31 Dec 2014

Officer involved in 47 out of 137 incidents involving use of force. The department staffs 125.

A resident’s lawsuit accusing two Bloomfield police officers of assaulting a prisoner has been transferred to federal court, based on a motion by the defense.

Plaintiff Rodolfo Crespo filed suit in September, naming Bloomfield Offcs. Jennifer Horn and Orlando Trinidad, as in addition to the township, regarding a 2013 incident following his arrest at the scene of a single vehicle accident on JFK Drive.

Crespo claims the officers assaulted him after he was taken to police headquarters in handcuffs, and that he sustained multiple injuries including "a large laceration to his right ear, which had to be sewn back on."

A separate police brutality lawsuit, also involving Trinidad, was transferred to federal court in September. In a June 2012 case, Marcus Jeter had criminal charges against him dropped after doubt was cast on whether he was resisting arrest.
Tracey Hinson, attorney for both Crespo and Jeter, said the defense has the option to have the case heard in federal court because the matter relates to federal constitutional rights.
"As long as defendants meet the criteria for removal, cases are routinely removed from state court to federal court if a federal question is involved such as the violation of my clients’ Constitutional rights," said Hinson.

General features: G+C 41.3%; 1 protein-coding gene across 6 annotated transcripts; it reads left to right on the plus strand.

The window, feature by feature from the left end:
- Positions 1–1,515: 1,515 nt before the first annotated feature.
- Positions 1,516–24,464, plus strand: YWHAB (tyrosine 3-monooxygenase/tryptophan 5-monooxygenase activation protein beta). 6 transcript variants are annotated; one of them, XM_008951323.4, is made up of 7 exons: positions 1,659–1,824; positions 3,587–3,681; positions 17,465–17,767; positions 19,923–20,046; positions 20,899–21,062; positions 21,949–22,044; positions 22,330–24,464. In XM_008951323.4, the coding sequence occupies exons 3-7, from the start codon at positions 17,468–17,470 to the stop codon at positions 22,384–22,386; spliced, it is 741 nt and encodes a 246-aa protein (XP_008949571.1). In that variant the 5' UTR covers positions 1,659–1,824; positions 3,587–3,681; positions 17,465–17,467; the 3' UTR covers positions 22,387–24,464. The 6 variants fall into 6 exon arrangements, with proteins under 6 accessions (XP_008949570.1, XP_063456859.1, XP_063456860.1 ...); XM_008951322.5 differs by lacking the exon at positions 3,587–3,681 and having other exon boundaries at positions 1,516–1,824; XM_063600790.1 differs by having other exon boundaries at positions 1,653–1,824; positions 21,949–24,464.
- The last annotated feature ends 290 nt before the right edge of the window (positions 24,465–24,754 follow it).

Alan Baratz, the attorney who represents the officers and the township in both cases, did not return calls for comment.
In relation to Jeter’s arrest, Trinidad and officer Sean Courter face indictments for conspiracy, official misconduct, falsifying or tampering records, and false swearing, and both have been suspended without pay.

A third officer, Albert Sutterlin, was also at the scene of Jeter’s arrest. He pleaded guilty in October last year to tampering with records and took early retirement.
Of the 137 incidents involving use of force by Bloomfield cops in the last decade, 47 involved Trinidad and nine involved Horn, according to Hinson. The department staffs 125.
Hinson moved to counter claims by the defense that Crespo was intoxicated on the night he had to be transported from the police station to the hospital.


  1. And they wonder why people shoot at them. If the cops would police their own, instead of getting their backs up against the blue line, life would be better for everyone. As long as the unions continue to protect the real gangsters, nothing will change for the better.

  2. It's a crying shame that a badge can change a decent person into an animal.